Insurance companies will naturally ask more questions if the death occurs within the policy’s first two or three years and will ask for any reports from law enforcement or a medical examiner. If either of the two determines that the death was a suicide during the suicide exclusion period, the insurance company will deny the claim.

Insurance Companies Can Do Anything When There Is Money at Stake

Always remember that insurance companies will search for technicalities to avoid paying a

claim, and you may need to fight to get the benefits you have been expecting. Insurance companies think nothing of forcing you to dispute them when your family struggles. They count on the fact that you will go away quietly, but you can and should fight back for the good of your family.

Contact an Attorney Immediately After the Insurance Company Has Denied Your Claim

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If the insurance company is conducting an investigation or has issued you a letter denying your claim, you should contact an attorney immediately. Life insurance claims are a matter of contract law where the life insurance policy is a contract between the policyholder and the insurance company.

The policyholder pays their premiums to the insurance company, which must honor the death benefit if the policy does not exclude it or there is no reason to contest the benefits.

There are numerous gray areas when the insurance company has denied a suicide claim. For example, the policyholder may have died in a car accident with prescription drugs in their system. There is often a fine line between an accidental death and a suicide, and the insurance company will not hesitate to claim that it was on purpose.

The Insurance Company Does Not Get the Last Say

Even when reports may believe that your loved one’s death was a suicide, it is not necessarily the final say, and your attorney can work with experts who may reach a different conclusion. They may attack the premise of the reports or the credentials of the person performing the tests.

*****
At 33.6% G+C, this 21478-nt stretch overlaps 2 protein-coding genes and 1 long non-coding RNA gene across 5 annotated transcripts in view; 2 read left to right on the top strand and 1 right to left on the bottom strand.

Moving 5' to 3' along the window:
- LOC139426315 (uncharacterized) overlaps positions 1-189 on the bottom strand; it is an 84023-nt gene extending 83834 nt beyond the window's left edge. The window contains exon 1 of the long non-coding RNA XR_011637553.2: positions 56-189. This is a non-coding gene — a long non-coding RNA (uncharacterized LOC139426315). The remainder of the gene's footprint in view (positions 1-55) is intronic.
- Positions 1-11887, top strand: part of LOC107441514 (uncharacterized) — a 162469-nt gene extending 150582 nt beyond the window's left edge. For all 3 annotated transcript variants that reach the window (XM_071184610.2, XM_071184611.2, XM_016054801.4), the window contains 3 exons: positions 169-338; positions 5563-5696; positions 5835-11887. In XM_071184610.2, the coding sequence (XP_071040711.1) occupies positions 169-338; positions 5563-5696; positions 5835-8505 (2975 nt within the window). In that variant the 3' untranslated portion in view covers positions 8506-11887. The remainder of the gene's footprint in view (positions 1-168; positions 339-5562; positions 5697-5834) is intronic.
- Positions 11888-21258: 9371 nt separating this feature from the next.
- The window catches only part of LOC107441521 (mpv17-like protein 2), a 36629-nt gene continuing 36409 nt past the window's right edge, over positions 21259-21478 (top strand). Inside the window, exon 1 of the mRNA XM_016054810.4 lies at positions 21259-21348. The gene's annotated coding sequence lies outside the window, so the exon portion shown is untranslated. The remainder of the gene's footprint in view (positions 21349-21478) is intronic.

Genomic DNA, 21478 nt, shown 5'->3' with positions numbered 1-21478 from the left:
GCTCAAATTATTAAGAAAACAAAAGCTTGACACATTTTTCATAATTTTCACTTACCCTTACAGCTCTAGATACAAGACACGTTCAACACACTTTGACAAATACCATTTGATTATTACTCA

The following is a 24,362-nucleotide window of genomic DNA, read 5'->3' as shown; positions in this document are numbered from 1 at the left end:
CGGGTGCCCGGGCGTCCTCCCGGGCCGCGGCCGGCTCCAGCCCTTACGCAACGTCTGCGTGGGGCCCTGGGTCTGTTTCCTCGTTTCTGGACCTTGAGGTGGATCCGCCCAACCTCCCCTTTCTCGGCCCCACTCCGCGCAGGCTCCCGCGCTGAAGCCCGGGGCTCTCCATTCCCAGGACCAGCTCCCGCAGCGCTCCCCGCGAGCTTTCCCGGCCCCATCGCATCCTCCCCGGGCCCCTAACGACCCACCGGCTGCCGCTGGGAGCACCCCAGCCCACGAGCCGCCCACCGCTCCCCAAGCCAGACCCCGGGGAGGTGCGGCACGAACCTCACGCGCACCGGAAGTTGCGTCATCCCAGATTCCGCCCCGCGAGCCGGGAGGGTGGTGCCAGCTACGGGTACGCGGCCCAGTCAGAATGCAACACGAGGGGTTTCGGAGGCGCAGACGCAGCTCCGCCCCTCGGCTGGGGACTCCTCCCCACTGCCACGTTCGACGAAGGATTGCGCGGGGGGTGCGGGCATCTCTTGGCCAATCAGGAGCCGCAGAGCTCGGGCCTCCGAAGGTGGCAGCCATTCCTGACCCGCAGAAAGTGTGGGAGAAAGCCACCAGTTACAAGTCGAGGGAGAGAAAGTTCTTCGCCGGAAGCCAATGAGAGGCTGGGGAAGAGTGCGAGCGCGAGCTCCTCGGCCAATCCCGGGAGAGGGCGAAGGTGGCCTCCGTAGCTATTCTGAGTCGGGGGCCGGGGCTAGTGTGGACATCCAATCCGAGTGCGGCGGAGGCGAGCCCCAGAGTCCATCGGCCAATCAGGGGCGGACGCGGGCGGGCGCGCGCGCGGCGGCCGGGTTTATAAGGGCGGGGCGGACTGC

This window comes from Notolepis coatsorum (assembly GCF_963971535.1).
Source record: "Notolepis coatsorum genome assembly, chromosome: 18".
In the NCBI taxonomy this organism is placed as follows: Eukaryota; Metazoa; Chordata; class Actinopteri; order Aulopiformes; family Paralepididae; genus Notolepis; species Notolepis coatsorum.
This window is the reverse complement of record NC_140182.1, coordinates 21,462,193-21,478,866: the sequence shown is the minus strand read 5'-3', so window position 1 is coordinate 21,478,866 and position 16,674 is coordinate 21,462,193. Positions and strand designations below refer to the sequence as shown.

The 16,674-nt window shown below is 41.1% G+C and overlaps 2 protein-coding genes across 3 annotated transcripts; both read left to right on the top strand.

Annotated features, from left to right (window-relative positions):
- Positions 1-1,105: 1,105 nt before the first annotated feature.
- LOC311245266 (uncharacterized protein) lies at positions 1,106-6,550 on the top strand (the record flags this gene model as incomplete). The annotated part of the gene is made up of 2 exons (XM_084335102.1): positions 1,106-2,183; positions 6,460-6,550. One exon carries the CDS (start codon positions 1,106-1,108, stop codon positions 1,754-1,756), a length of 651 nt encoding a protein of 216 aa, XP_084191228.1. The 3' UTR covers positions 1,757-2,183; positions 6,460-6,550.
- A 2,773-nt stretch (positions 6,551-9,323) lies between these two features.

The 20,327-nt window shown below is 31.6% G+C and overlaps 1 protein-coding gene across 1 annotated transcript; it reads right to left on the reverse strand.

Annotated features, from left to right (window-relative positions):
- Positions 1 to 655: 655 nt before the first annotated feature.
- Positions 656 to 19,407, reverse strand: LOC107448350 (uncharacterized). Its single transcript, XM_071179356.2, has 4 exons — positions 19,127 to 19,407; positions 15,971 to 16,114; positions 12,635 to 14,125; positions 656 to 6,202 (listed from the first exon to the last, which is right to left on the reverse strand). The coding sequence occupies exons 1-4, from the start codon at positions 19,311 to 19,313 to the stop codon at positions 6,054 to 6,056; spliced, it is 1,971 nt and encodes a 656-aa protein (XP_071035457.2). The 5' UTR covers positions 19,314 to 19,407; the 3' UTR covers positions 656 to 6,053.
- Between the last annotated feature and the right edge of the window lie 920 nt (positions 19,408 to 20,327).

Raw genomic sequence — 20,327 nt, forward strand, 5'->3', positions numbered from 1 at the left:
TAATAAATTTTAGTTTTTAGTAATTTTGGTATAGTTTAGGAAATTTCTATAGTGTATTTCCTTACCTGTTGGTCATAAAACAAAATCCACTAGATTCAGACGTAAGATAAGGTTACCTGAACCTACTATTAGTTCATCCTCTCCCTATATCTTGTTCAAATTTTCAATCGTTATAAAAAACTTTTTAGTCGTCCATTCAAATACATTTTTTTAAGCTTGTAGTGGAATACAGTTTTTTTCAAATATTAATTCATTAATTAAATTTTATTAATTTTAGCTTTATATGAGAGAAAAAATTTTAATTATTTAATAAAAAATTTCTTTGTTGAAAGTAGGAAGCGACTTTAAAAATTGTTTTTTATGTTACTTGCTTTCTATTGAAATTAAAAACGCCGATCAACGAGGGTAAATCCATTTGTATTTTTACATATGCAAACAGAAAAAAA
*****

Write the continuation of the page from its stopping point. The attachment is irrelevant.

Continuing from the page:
Finally, they may question the methodology used to conduct the tests. In the end, whether your loved one’s death was a suicide is a matter of both facts and testing results.

Insurance companies have the burden of proof to show that they should deny your claim. If you successfully cast doubt on their evidence, you can keep them from proving their case in court.

Your Attorney Can Conduct an Investigation and Gather Evidence

You must contact a lawyer immediately if the insurance company has denied your claim. Your attorney will conduct an investigation and gather and establish evidence that can help to prove that the life insurance company wrongfully denied the life insurance claim.

You must sue the insurance company to force it to pay, and the grounds for your lawsuit will be a breach of contract. Insurance companies are legally obligated to settle your claim unless the policy terms specifically exclude it. If they wrongfully state that an exclusion applies, it will be the same as a breach of contract.

You Can Settle Your Life Insurance Claim Denial Lawsuit

Many cases do not go to trial, and the life insurance company may offer you a settlement, but they may provide you with pennies on the dollar. Working with your lawyer, you will determine whether accepting a settlement is in your best interests.